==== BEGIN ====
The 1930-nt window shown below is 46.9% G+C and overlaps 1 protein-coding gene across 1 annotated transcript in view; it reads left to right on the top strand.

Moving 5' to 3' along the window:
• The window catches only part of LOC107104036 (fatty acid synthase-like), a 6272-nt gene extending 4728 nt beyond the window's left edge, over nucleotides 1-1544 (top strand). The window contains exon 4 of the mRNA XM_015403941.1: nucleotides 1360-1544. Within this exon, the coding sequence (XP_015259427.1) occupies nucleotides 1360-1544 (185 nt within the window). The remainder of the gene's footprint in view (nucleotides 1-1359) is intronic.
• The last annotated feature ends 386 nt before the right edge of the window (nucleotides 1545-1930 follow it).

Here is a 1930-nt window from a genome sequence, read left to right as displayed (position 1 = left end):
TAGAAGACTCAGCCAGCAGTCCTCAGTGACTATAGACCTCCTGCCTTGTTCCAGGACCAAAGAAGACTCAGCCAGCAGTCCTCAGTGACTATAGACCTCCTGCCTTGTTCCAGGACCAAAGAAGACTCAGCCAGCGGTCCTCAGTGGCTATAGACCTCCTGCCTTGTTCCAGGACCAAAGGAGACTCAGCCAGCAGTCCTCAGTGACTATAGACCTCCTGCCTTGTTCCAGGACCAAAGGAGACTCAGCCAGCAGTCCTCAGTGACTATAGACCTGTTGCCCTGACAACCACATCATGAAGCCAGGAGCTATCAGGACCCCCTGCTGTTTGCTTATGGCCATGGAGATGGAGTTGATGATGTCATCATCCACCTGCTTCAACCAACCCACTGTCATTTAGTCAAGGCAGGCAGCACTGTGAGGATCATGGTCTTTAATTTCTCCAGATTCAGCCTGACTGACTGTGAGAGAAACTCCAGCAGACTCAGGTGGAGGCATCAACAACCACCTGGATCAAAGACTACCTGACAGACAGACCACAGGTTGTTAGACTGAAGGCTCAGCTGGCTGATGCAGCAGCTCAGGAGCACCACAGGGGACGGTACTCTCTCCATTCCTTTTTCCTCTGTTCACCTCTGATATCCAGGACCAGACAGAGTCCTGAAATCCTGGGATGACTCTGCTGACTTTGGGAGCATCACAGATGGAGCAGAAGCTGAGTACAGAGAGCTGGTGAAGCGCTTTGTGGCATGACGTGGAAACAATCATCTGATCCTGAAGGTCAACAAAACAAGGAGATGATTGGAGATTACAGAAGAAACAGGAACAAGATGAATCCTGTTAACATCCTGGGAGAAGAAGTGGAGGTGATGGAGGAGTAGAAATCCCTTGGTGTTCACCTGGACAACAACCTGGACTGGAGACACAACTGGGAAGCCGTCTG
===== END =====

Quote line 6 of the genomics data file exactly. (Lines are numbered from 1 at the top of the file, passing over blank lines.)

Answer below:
TAGAAGACTCAGCCAGCAGTCCTCAGTGACTATAGACCTCCTGCCTTGTTCCAGGACCAAAGAAGACTCAGCCAGCAGTCCTCAGTGACTATAGACCTCCTGCCTTGTTCCAGGACCAAAGAAGACTCAGCCAGCGGTCCTCAGTGGCTATAGACCTCCTGCCTTGTTCCAGGACCAAAGGAGACTCAGCCAGCAGTCCTCAGTGACTATAGACCTCCTGCCTTGTTCCAGGACCAAAGGAGACTCAGCCAGCAGTCCTCAGTGACTATAGACCTGTTGCCCTGACAACCACATCATGAAGCCAGGAGCTATCAGGACCCCCTGCTGTTTGCTTATGGCCATGGAGATGGAGTTGATGATGTCATCATCCACCTGCTTCAACCAACCCACTGTCATTTAGTCAAGGCAGGCAGCACTGTGAGGATCATGGTCTTTAATTTCTCCAGATTCAGCCTGACTGACTGTGAGAGAAACTCCAGCAGACTCAGGTGGAGGCATCAACAACCACCTGGATCAAAGACTACCTGACAGACAGACCACAGGTTGTTAGACTGAAGGCTCAGCTGGCTGATGCAGCAGCTCAGGAGCACCACAGGGGACGGTACTCTCTCCATTCCTTTTTCCTCTGTTCACCTCTGATATCCAGGACCAGACAGAGTCCTGAAATCCTGGGATGACTCTGCTGACTTTGGGAGCATCACAGATGGAGCAGAAGCTGAGTACAGAGAGCTGGTGAAGCGCTTTGTGGCATGACGTGGAAACAATCATCTGATCCTGAAGGTCAACAAAACAAGGAGATGATTGGAGATTACAGAAGAAACAGGAACAAGATGAATCCTGTTAACATCCTGGGAGAAGAAGTGGAGGTGATGGAGGAGTAGAAATCCCTTGGTGTTCACCTGGACAACAACCTGGACTGGAGACACAACTGGGAAGCCGTCTG